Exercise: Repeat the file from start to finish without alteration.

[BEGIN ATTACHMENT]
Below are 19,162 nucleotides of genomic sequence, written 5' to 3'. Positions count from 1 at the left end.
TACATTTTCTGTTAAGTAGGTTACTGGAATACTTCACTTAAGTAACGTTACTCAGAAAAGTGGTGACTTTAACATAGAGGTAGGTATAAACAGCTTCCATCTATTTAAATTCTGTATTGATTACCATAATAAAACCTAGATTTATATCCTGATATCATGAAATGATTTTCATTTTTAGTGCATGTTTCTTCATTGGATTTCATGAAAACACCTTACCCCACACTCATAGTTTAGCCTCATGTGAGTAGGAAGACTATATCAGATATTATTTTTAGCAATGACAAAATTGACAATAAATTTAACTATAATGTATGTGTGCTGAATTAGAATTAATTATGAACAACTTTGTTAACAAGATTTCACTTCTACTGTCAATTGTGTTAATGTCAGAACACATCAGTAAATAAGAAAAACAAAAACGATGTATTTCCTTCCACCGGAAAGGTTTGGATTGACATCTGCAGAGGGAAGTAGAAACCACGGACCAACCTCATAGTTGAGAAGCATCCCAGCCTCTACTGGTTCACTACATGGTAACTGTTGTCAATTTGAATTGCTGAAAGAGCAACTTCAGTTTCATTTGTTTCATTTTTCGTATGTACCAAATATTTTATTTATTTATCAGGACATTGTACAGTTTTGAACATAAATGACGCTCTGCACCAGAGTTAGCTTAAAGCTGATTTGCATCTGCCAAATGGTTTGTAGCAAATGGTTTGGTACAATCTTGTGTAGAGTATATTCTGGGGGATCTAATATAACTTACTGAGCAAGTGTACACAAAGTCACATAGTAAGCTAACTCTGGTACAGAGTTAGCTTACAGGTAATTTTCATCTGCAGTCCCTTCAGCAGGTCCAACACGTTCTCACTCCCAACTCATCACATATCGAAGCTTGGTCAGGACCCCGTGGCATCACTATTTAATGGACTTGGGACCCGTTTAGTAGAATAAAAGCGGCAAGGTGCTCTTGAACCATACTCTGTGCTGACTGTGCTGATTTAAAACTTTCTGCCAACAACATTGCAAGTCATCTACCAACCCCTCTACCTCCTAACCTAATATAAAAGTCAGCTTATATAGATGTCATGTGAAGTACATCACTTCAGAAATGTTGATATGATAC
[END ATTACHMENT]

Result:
Below are 19,162 nucleotides of genomic sequence, written 5' to 3'. Positions count from 1 at the left end.
TACATTTTCTGTTAAGTAGGTTACTGGAATACTTCACTTAAGTAACGTTACTCAGAAAAGTGGTGACTTTAACATAGAGGTAGGTATAAACAGCTTCCATCTATTTAAATTCTGTATTGATTACCATAATAAAACCTAGATTTATATCCTGATATCATGAAATGATTTTCATTTTTAGTGCATGTTTCTTCATTGGATTTCATGAAAACACCTTACCCCACACTCATAGTTTAGCCTCATGTGAGTAGGAAGACTATATCAGATATTATTTTTAGCAATGACAAAATTGACAATAAATTTAACTATAATGTATGTGTGCTGAATTAGAATTAATTATGAACAACTTTGTTAACAAGATTTCACTTCTACTGTCAATTGTGTTAATGTCAGAACACATCAGTAAATAAGAAAAACAAAAACGATGTATTTCCTTCCACCGGAAAGGTTTGGATTGACATCTGCAGAGGGAAGTAGAAACCACGGACCAACCTCATAGTTGAGAAGCATCCCAGCCTCTACTGGTTCACTACATGGTAACTGTTGTCAATTTGAATTGCTGAAAGAGCAACTTCAGTTTCATTTGTTTCATTTTTCGTATGTACCAAATATTTTATTTATTTATCAGGACATTGTACAGTTTTGAACATAAATGACGCTCTGCACCAGAGTTAGCTTAAAGCTGATTTGCATCTGCCAAATGGTTTGTAGCAAATGGTTTGGTACAATCTTGTGTAGAGTATATTCTGGGGGATCTAATATAACTTACTGAGCAAGTGTACACAAAGTCACATAGTAAGCTAACTCTGGTACAGAGTTAGCTTACAGGTAATTTTCATCTGCAGTCCCTTCAGCAGGTCCAACACGTTCTCACTCCCAACTCATCACATATCGAAGCTTGGTCAGGACCCCGTGGCATCACTATTTAATGGACTTGGGACCCGTTTAGTAGAATAAAAGCGGCAAGGTGCTCTTGAACCATACTCTGTGCTGACTGTGCTGATTTAAAACTTTCTGCCAACAACATTGCAAGTCATCTACCAACCCCTCTACCTCCTAACCTAATATAAAAGTCAGCTTATATAGATGTCATGTGAAGTACATCACTTCAGAAATGTTGATATGATAC